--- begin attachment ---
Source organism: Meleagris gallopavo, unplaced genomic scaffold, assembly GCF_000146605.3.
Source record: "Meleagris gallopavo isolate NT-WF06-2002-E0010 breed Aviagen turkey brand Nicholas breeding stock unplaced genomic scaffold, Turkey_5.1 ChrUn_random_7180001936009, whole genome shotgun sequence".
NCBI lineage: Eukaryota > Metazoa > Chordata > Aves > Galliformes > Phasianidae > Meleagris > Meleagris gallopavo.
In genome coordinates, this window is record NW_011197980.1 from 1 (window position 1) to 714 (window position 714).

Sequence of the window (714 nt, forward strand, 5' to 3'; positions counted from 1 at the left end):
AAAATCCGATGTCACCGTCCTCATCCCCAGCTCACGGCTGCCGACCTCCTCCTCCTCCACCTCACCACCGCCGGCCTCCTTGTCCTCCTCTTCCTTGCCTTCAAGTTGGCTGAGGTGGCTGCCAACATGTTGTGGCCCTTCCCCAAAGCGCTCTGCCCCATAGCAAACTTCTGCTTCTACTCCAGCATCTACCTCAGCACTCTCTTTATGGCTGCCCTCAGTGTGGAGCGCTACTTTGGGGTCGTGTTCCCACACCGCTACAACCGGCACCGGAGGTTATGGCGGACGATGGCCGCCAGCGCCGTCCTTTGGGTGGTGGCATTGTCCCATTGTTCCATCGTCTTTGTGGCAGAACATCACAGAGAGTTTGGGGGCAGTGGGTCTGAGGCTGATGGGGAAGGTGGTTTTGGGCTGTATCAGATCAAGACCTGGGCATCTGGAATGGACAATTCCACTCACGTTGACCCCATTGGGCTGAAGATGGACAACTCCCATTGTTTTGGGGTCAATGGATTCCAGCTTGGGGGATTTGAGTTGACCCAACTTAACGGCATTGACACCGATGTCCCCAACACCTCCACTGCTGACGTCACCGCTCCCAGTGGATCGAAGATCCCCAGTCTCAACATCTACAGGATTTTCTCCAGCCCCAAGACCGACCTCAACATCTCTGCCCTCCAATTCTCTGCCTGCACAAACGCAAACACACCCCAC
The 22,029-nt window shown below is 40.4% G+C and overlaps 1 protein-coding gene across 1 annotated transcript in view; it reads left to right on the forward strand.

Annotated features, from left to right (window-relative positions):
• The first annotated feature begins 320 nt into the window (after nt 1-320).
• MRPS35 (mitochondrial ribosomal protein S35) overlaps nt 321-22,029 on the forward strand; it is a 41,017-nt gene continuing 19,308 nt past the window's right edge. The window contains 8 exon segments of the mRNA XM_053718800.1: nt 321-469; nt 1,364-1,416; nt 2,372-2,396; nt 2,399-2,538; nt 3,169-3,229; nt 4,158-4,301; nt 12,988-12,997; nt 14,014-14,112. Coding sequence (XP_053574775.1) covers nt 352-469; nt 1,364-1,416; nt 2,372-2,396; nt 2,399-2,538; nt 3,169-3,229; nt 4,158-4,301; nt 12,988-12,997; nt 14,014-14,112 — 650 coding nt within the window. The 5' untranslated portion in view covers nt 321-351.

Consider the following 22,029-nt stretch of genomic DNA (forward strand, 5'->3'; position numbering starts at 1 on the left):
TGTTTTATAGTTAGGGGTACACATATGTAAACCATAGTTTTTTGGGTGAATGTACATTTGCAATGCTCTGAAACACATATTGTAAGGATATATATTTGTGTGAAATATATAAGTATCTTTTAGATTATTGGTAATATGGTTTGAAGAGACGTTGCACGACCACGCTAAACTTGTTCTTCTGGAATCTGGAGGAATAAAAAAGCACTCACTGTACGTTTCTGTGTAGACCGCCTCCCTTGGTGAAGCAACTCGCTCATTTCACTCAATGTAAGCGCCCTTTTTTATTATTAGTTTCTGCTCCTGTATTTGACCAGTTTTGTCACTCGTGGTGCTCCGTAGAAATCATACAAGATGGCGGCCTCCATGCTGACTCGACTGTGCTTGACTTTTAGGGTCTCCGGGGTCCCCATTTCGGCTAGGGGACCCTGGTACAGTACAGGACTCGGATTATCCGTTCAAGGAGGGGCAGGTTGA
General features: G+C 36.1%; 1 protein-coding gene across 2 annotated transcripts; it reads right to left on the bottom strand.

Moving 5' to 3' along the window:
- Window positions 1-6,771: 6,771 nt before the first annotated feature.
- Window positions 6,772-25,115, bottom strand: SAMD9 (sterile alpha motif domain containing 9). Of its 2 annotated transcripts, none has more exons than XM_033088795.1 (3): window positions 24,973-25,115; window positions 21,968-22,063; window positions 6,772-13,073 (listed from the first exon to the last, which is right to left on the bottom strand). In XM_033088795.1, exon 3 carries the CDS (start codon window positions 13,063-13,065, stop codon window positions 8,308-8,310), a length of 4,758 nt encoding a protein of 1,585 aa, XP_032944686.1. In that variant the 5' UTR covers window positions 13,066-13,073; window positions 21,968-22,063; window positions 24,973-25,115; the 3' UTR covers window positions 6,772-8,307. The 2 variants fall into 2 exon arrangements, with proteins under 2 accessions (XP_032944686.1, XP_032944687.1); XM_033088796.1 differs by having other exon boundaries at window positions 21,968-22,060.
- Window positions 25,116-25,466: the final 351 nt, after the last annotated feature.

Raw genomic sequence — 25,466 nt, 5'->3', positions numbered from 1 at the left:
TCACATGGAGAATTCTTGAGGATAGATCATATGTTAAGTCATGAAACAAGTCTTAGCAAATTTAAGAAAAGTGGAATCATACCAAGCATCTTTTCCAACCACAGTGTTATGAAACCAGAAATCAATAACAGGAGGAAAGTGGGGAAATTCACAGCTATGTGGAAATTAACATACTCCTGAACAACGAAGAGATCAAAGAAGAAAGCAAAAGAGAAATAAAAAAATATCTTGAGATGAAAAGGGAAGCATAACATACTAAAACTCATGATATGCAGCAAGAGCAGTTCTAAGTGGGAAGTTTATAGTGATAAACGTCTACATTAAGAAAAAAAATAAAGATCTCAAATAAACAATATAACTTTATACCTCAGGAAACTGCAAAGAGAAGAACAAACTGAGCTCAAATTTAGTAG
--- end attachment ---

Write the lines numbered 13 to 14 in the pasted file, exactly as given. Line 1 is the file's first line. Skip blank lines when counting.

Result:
General features: G+C 36.1%; 1 protein-coding gene across 2 annotated transcripts; it reads right to left on the bottom strand.

Moving 5' to 3' along the window: